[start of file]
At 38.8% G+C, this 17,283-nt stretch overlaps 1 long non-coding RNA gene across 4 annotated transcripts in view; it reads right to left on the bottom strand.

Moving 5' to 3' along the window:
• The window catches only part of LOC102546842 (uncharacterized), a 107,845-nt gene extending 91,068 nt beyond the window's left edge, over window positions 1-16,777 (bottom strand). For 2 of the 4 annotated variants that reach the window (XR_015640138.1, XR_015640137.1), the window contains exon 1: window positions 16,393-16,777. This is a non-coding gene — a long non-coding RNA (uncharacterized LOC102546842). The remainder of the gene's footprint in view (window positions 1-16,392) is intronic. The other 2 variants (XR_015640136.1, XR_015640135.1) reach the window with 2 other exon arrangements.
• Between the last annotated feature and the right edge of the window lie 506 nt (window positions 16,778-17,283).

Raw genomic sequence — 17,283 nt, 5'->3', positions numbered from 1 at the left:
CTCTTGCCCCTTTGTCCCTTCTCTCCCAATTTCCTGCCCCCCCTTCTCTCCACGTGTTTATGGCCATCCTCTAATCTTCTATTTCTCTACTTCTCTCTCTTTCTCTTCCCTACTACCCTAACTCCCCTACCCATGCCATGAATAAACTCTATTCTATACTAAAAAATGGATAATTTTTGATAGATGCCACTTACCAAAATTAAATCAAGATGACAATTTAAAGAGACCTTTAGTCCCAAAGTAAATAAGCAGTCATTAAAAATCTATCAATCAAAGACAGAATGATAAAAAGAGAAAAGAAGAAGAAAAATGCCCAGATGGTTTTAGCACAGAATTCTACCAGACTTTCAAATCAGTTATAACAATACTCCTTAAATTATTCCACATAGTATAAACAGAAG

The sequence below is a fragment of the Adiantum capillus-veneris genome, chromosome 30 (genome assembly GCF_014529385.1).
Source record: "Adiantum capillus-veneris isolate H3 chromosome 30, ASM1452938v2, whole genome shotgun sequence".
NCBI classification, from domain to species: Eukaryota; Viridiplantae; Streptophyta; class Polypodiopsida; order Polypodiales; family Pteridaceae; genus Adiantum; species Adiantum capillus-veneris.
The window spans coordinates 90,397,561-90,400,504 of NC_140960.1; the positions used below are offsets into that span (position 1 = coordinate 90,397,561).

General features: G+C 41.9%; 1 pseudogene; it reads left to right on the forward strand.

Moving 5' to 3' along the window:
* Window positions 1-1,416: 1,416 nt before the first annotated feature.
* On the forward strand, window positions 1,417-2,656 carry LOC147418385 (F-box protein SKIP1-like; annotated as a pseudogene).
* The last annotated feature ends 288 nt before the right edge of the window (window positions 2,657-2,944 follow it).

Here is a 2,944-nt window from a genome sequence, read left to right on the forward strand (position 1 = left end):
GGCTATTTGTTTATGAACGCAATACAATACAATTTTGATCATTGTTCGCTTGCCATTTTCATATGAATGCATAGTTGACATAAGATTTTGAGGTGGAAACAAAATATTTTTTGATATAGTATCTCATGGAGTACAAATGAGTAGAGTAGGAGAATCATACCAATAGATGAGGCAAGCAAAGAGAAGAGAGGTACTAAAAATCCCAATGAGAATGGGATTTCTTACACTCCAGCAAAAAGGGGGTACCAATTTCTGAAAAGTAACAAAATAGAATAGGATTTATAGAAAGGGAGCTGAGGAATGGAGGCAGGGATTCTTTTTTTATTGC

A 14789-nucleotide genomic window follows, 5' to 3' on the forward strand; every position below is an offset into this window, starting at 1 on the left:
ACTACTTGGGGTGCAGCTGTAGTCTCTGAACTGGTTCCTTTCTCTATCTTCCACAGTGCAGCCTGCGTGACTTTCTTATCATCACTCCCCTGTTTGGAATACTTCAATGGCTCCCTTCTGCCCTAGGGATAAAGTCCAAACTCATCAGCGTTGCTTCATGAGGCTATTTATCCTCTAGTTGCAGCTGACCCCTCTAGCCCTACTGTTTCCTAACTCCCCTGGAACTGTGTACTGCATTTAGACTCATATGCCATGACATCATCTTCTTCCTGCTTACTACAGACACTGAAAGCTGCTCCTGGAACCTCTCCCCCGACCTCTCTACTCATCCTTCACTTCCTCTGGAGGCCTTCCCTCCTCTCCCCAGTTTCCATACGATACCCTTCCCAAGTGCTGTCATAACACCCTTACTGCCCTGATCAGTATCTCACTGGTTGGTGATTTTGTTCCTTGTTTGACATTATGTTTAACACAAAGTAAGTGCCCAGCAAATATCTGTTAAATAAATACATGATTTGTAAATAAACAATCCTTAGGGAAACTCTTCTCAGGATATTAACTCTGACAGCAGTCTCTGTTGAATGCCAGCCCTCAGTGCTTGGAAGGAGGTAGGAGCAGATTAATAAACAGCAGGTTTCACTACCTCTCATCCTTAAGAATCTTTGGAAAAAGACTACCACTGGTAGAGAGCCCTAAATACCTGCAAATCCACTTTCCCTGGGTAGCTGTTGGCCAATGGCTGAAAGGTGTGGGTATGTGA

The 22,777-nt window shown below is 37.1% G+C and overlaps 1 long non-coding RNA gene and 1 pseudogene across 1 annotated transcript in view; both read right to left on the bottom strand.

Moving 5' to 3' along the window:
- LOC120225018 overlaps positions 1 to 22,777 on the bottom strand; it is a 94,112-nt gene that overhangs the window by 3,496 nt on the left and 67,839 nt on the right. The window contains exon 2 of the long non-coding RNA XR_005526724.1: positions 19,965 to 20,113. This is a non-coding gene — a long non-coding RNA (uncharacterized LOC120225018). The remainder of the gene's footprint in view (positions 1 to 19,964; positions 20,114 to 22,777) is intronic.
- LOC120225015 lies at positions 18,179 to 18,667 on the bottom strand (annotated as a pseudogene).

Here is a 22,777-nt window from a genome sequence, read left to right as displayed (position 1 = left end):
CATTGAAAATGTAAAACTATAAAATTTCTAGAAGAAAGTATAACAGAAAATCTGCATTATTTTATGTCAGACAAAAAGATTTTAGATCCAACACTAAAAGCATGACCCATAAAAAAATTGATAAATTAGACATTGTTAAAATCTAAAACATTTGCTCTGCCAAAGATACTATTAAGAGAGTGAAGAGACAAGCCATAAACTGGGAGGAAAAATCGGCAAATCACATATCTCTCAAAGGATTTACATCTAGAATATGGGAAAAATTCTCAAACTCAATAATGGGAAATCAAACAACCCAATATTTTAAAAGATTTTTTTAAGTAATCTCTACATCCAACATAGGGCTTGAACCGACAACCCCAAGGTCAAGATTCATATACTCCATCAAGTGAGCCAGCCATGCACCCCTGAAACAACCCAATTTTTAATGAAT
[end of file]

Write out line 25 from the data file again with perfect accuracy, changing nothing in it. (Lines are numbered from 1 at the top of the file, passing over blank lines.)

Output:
CATTGAAAATGTAAAACTATAAAATTTCTAGAAGAAAGTATAACAGAAAATCTGCATTATTTTATGTCAGACAAAAAGATTTTAGATCCAACACTAAAAGCATGACCCATAAAAAAATTGATAAATTAGACATTGTTAAAATCTAAAACATTTGCTCTGCCAAAGATACTATTAAGAGAGTGAAGAGACAAGCCATAAACTGGGAGGAAAAATCGGCAAATCACATATCTCTCAAAGGATTTACATCTAGAATATGGGAAAAATTCTCAAACTCAATAATGGGAAATCAAACAACCCAATATTTTAAAAGATTTTTTTAAGTAATCTCTACATCCAACATAGGGCTTGAACCGACAACCCCAAGGTCAAGATTCATATACTCCATCAAGTGAGCCAGCCATGCACCCCTGAAACAACCCAATTTTTAATGAAT